Actually the IPCC predicts an increase of precipitation / snow in the Arctic regions, not an increase in sea ice.
Increased precipitation rates are logical since the moisture contents of the air decreases strongly with temperatures. Heavy snowfall below some 20 degrees Celsius (-3F) is rare. It's too cold to snow. So if the temperatures increase from -30 to -20 you could expect more snow.
This is also assumed to be the relation between alleged temperature and snow accumulation in the past as analyzed from the ice cores:
Obviously the sea ice growth is depending on many factors, with probably the most important, the lack of clouds, reducing back IR radiation. You can see that effect under bridges, under which, the water takes the longest to freeze, because the bridge radiates IR radiation back to the water.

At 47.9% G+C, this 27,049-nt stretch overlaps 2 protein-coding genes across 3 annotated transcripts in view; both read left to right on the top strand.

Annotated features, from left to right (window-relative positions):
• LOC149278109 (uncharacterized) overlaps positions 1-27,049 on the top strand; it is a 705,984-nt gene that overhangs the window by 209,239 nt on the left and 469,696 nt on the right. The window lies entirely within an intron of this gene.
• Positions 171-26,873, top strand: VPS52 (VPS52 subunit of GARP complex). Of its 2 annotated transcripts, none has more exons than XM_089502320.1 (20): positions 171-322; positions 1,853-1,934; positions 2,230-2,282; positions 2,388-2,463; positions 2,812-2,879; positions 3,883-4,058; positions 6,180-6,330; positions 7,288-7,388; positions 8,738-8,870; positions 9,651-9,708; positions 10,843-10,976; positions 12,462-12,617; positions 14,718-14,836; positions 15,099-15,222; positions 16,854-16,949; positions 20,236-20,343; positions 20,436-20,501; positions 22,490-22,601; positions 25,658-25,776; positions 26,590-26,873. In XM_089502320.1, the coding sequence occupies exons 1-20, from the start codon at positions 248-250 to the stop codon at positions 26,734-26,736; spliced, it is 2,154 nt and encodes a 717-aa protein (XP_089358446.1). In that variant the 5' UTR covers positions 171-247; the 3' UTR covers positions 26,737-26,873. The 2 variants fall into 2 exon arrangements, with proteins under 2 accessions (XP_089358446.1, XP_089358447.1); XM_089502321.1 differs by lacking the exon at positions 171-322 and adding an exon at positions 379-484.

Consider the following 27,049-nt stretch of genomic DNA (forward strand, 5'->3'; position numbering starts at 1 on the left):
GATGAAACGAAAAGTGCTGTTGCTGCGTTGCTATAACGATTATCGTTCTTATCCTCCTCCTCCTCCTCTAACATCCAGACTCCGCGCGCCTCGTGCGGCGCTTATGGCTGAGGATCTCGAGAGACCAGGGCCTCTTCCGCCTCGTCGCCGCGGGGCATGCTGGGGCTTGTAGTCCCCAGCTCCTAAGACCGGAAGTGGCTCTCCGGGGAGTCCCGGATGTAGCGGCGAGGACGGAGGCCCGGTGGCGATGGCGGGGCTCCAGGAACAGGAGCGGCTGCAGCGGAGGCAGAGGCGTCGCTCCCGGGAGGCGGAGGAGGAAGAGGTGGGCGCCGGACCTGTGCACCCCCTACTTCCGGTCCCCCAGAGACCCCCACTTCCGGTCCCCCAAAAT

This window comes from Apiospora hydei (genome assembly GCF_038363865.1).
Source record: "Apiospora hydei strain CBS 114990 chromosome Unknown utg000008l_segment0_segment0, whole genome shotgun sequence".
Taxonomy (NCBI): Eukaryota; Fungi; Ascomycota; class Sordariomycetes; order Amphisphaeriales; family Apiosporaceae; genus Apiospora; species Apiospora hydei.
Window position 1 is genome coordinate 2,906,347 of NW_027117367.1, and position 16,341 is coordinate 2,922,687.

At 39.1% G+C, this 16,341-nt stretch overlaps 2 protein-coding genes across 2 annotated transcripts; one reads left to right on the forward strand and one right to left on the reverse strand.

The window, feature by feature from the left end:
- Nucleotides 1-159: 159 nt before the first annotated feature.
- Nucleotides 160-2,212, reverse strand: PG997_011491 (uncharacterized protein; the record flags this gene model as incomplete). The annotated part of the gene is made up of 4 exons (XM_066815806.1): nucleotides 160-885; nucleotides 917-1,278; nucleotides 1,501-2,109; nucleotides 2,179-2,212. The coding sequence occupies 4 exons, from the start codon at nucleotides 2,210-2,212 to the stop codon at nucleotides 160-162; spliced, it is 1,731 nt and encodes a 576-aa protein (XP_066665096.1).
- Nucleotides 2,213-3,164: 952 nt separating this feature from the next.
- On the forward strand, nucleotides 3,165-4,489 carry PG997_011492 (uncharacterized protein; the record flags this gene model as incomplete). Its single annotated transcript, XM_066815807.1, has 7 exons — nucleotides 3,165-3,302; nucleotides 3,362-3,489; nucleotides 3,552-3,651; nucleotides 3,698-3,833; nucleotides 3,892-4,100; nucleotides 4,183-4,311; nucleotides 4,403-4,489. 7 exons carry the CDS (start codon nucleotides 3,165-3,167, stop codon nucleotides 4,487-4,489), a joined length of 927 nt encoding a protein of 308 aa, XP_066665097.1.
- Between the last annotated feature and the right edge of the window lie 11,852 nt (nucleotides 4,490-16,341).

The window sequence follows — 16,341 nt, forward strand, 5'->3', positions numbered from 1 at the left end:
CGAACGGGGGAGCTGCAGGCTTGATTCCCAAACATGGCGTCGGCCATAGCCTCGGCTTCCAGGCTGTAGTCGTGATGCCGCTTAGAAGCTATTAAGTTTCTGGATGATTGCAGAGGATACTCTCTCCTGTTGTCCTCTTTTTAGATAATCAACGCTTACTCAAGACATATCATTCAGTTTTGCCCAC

What is "confirmed"? One year does not a trend make. Sea ice was relatively low in the Arctic but more extensive in the Antarctic, so what to say about that? Moreover even if predictions are confirmed, it would support a hypothesis but it does not proof it. Especially binary predictions (more or less) are less convincing than daring / counter-intuitive predictions.
Finally, concluding from a successful prediction that a hypothesis is correct is a logical fallacy, known as "affirming the consequent": A then B, B hence A. Or: If it is snowing, the fields are white. Now the fields are white, hence it is snowing.